I appreciate everyone's replies. Let me assure you that I am not really worried about this situation, other than I will feel sorry for the kid (my son's friend) if things don't work out as the parents are planning. Perhaps the length of my original post made it look like I was horrified. Parents will do what parents will do in the best interest of their kids. My son will go on enjoying playing and having fun, hopefully through high school and perhaps beyond. I just thought it was interesting and was wondering how common it was. Apparently, it is done and has been done for a while in several sports. I was also interested if college recruiters thought about the age of the player (not necessarily if they stayed back a year) when considering their performance relative to others. As others have said, an athlete can certainly redshirt (in the traditional college sense) once they get into college to develop more physically and mentally.
     

    Park Pirate

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    Jan 26, 2016
    I think where it comes into play for college is (in theory) the student who was held back is now bigger/stronger than those he's graduating with. Whether that equates to more skill, which I would hope would be more important than size/strength, would be debateable.
    Actually, this is exactly what I was thinking with my original question. Do recruiters consider the potential physical differences between a 19 and 17 year old High School Senior when considering scholarships?
     

    soccerdad72

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    Oct 23, 2012
    Actually, this is exactly what I was thinking with my original question. Do recruiters consider the potential physical differences between a 19 and 17 year old High School Senior when considering scholarships?
    If the skill levels are the same, I would imagine that yes, a coach is going to prefer a bigger, stronger, older kid. But there's too many other factors to take into account.
     
  • barkley

    DIS Veteran<br><font color=orange>If I ever have a
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    Apr 6, 2004
    when we moved from california to washington i was surprised at how much older some of the high school student athletes (primarily male) looked, then i found out why-no education requirements until your kid is 8 years old. sure, plenty of people send their kids at the traditional age of 5 but there's also a good number of families into sports who hold off on purpose. so yeah-we routinely see 20 year old high school seniors.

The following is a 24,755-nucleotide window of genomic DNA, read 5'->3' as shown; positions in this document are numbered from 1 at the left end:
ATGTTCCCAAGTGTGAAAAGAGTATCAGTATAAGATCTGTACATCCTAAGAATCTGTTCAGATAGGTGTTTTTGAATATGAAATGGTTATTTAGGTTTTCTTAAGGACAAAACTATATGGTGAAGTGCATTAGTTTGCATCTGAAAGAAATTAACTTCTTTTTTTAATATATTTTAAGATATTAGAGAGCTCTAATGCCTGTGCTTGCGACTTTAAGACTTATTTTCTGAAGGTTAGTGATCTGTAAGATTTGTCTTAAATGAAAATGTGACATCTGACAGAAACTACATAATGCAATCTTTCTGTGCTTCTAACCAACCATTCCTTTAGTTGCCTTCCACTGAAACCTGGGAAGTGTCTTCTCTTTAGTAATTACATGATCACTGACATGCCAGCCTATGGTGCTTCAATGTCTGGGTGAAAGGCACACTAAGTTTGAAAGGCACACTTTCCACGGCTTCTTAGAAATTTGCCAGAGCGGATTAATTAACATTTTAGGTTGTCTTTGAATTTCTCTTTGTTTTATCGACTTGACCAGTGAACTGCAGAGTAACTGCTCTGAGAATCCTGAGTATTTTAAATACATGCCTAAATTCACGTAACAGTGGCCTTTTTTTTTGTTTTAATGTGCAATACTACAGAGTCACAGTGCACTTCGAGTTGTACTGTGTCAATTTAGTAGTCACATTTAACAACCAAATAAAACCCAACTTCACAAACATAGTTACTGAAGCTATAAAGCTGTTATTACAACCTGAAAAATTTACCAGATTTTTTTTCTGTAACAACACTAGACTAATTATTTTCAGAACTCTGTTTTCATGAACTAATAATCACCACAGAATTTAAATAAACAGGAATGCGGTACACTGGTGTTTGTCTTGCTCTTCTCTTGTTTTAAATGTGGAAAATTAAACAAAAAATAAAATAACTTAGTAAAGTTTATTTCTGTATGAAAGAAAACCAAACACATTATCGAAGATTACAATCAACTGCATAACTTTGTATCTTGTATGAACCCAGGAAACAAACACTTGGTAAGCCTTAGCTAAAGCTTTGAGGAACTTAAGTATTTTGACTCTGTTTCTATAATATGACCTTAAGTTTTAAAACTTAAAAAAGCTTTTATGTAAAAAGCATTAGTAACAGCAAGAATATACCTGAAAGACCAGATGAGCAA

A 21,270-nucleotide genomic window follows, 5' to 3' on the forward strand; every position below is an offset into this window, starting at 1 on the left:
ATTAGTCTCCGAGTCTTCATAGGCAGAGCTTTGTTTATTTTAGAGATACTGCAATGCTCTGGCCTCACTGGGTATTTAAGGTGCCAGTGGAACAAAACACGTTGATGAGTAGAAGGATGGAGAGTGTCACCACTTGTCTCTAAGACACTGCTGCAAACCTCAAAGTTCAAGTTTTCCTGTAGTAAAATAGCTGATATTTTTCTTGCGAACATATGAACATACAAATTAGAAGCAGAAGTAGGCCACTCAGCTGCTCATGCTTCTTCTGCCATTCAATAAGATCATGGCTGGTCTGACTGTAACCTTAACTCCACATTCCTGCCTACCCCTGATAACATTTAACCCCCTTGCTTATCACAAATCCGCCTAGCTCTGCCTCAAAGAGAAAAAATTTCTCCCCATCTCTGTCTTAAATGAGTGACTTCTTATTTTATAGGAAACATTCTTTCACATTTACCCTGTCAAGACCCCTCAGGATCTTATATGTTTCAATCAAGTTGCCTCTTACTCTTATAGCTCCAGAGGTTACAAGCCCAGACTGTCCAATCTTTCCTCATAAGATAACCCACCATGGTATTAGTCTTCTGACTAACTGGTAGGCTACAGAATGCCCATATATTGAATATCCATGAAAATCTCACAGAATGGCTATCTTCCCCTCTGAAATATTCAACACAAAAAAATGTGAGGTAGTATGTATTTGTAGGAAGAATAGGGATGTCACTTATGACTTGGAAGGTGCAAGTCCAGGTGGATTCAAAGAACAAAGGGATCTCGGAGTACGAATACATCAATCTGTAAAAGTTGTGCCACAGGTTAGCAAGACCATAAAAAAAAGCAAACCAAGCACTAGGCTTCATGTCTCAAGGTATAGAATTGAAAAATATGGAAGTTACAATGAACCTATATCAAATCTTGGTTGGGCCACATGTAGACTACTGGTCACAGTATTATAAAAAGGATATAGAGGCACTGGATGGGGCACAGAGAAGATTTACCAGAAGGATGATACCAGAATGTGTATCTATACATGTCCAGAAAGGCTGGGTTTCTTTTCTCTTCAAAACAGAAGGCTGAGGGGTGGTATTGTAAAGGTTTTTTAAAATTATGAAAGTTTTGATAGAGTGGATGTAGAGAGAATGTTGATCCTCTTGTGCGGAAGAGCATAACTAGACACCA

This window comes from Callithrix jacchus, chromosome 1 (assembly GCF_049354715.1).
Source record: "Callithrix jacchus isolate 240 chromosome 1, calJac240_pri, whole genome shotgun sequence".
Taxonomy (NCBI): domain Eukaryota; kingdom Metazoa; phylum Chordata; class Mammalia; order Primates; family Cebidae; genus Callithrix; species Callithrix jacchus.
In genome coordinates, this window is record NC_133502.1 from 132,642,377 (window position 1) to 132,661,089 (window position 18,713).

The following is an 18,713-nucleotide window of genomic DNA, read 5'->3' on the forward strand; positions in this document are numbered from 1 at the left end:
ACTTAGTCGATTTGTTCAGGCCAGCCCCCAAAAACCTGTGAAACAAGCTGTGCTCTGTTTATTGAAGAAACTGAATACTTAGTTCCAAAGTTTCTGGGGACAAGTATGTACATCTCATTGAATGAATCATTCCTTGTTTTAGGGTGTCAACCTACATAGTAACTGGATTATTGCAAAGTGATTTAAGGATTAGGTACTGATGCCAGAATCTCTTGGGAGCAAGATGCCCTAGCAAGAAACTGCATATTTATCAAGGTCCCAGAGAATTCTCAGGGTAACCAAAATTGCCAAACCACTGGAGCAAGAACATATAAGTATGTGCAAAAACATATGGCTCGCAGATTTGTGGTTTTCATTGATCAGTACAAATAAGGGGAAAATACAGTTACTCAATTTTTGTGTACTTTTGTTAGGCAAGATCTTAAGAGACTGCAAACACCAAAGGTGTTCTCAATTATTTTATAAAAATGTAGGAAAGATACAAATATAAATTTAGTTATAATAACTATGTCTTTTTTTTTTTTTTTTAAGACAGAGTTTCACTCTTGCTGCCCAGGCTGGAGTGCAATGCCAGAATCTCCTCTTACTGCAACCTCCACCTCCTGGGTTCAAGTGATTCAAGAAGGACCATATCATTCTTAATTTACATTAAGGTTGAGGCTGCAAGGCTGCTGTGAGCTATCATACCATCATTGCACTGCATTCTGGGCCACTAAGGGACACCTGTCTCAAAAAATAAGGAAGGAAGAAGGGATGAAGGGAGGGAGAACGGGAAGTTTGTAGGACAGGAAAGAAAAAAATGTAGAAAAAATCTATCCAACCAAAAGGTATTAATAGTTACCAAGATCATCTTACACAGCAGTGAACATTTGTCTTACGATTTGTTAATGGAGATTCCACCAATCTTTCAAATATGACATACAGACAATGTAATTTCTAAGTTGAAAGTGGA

NotUrsula

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    Apr 19, 2002
    As the recent scandal shows, there is more to the recruitment status game than scholarships (although they are a bit better than they used to be due to NCAA rule changes; now they must be for at least 25% of fees -- which means there are fewer scholarships, but each one is better -- no more "book scholarships".) There *is* an admission odds boost when you are a recruited athlete at elite schools, and as the scandal demonstrated, you don't have to actually start for the team in order to benefit by it. (Though I'm sure that schools will now be requiring REAL proof of actual participation and achievement before a student can be placed on the recruitment targets list.) Do I think that boost is, in itself, worth all the expense & effort of getting a kid to that level? Nope.

    As for twisting your family finances into knots to support a kid's athletic development with the sole goal of getting a college scholarship? That is a total waste of time, money, and effort in any sports other than football or men's basketball, or (possibly) tennis or golf. If you put away the money that would have been spent on specialty gear, specialized training, and travel expenses starting when the kid is in grade school, you would surely have more than enough to pay for your state's flagship or an equivalently-priced school.

    In spite of my best couch-potato example ;-), my youngest DD is an elite athlete; at age 11 she competes on the national level and has very good odds to be on Team USA by the time she is 20. Her gear, training and travel expenses cost us about $10K/yr, and may go as high as double that before she's done. Will we get any of that back in discounts on college? No chance. It isn't an NCAA sport, and there are no scholarships. We do it because she loves it, because it keeps her fit, teaches her focus and teamwork, and will give her the ability to make a bit of money coaching as she gets older. We also love watching this sport as spectators, and some of our best friends are other team parents. Traveling to watch is a lot of fun most of the time, so we enjoy it. (FWIW, we cannot turn team trips into family vacations. Team rules are very strict and require athletes to travel to competitions only with the team; she has to travel to and from events with them, not with us. Parents who are not directly chaperoning must fly or drive separately, and pay admission of about $90pp if we want to watch.) She doesn't have opportunities to compete at WDW, as it is a winter sport.